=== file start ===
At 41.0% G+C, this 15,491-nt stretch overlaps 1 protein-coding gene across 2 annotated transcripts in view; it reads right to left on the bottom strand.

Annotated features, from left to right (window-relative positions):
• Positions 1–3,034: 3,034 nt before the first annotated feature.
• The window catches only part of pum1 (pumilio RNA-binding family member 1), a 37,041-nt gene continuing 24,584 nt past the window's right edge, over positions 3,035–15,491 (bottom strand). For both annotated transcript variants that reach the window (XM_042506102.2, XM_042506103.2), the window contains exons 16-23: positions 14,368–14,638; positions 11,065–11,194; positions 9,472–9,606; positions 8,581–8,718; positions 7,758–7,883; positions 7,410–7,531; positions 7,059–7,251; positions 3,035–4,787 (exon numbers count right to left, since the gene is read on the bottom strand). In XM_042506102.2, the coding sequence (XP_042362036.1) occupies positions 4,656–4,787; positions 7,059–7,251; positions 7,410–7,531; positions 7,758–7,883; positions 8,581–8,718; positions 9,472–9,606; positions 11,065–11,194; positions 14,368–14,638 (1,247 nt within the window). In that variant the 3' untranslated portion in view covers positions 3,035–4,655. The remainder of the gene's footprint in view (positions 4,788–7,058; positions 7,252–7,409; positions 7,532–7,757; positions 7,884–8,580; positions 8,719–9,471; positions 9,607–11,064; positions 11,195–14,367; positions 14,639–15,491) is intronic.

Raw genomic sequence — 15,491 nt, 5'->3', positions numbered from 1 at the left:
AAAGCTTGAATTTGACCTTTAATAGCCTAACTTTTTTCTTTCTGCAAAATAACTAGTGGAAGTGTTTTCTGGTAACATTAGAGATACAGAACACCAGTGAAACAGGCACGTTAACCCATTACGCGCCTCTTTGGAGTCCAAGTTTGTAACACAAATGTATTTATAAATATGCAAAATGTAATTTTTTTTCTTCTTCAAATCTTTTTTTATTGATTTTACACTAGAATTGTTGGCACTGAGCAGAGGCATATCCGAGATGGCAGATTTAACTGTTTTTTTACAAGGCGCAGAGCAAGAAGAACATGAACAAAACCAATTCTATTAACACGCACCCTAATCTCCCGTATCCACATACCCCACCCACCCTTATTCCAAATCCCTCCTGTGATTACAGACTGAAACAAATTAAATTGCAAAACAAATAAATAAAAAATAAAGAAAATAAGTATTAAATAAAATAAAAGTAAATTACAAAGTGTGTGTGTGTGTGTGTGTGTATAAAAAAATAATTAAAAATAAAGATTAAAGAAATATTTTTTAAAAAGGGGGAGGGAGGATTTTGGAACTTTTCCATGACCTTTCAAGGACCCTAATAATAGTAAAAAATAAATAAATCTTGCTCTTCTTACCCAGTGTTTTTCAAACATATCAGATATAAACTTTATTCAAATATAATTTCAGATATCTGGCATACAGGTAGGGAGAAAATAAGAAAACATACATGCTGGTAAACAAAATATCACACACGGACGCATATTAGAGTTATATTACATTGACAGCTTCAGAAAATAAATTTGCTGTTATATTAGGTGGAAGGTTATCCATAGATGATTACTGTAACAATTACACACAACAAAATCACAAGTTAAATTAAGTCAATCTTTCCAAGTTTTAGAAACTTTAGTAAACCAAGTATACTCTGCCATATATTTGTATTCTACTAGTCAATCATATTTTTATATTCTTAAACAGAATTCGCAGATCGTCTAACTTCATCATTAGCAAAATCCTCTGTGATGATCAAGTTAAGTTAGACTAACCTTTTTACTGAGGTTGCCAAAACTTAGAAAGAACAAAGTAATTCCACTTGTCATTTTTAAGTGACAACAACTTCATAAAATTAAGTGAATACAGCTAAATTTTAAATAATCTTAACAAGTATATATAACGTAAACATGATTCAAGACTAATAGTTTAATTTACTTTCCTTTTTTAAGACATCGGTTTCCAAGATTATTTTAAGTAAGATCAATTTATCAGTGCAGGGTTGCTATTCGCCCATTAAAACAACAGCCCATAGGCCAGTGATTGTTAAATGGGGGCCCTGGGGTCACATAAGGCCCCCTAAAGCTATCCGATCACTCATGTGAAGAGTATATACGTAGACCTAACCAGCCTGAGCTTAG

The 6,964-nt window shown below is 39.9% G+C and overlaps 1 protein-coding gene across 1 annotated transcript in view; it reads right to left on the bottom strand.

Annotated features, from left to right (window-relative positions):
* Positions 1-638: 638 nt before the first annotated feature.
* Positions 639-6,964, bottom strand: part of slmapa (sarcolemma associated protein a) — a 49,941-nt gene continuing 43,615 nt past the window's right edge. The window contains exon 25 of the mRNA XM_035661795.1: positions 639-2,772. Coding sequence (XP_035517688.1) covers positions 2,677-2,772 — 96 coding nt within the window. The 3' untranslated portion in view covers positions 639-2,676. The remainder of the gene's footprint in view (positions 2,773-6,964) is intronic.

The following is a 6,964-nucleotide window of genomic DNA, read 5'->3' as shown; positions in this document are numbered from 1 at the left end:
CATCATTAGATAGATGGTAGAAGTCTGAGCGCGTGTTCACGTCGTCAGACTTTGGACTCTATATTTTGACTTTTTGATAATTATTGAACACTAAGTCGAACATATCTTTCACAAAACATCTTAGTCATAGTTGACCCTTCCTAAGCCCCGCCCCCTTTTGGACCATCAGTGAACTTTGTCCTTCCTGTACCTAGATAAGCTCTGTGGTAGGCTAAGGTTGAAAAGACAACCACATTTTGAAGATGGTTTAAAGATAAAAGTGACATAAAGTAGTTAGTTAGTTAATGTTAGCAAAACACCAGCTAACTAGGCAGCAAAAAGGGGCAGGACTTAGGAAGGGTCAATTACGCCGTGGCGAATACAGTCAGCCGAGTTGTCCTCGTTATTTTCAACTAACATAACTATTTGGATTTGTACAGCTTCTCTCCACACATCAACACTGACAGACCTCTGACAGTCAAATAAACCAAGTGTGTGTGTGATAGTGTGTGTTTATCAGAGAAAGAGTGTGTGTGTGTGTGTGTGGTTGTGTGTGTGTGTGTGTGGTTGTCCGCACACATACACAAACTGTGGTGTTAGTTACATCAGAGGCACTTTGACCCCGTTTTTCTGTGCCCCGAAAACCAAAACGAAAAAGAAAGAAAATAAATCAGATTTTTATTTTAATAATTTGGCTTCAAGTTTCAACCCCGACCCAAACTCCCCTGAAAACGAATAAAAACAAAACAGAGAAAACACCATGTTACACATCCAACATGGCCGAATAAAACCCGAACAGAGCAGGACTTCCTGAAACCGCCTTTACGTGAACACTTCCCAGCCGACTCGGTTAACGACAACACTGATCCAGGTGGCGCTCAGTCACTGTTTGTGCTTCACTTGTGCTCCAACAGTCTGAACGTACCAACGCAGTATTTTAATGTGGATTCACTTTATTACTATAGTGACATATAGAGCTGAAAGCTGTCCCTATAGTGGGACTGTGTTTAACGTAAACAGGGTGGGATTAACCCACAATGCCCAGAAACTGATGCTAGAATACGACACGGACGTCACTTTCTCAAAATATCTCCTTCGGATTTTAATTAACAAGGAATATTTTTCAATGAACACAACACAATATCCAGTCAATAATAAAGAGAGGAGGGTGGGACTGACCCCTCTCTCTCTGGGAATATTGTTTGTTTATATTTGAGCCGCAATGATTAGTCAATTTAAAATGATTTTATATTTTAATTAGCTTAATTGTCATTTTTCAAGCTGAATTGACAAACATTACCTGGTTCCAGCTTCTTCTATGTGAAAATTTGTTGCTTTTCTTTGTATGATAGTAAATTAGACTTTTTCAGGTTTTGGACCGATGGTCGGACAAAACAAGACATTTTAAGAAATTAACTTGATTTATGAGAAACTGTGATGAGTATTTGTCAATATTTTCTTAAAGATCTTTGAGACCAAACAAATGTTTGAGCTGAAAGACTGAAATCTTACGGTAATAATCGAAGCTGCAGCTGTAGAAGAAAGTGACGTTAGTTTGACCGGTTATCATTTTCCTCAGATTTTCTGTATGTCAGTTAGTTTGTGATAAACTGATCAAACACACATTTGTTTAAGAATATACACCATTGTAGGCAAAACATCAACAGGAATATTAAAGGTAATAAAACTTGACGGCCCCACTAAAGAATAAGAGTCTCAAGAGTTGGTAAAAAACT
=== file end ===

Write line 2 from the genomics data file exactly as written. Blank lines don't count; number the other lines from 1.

Annotated features, from left to right (window-relative positions):